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The Catcher in the Rye

by J. D. Salinger

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How does memory play a large role in The Catcher in the Rye, and how does it have a great impact on Holden?

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Holden's memories of his childhood friend Jane Gallagher certainly have a huge impact on his life. It's obvious that Holden had a huge crush on her, which, sadly for him, was not reciprocated. Holden's unrequited love for Jane is a key formative experience, greatly influencing—one might also say distorting—his relations with girls.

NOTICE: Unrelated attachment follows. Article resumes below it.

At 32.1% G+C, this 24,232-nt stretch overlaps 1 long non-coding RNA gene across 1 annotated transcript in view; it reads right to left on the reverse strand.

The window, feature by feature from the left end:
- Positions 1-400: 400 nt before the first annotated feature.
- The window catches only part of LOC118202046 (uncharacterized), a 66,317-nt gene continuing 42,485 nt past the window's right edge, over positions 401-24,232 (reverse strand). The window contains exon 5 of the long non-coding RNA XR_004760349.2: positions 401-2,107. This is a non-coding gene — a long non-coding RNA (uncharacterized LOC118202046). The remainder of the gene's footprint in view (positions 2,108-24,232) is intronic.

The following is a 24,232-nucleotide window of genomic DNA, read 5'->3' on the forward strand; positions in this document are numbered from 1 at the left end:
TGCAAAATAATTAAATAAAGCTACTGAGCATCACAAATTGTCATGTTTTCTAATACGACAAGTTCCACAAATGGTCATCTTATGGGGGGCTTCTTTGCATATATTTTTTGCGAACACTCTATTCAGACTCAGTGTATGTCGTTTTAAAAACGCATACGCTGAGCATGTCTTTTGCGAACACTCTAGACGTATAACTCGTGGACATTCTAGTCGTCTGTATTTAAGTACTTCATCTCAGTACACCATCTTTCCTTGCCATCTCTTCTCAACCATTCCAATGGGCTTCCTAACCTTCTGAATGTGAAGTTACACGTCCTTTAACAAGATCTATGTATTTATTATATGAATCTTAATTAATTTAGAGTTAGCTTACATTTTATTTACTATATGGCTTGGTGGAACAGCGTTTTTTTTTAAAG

Holden's selective memories of Jane are as a sweet, innocent girl, all sugar and spice. So when Holden finds out that she's dating the notorious womanizer Stradlater, he's utterly shocked and devastated. All of a sudden, that pure, unblemished memory of Jane he's been carrying around in his mind ever since he first met her has been shattered forever.

Nevertheless, Holden still retains an interest in her—an unhealthily obsessive interest, you'd have to say. Because of this obsession for Jane, Holden's unable to develop any kind of close relationship with another girl. He's still stuck in the past, still fixated by his childhood memories of Jane.

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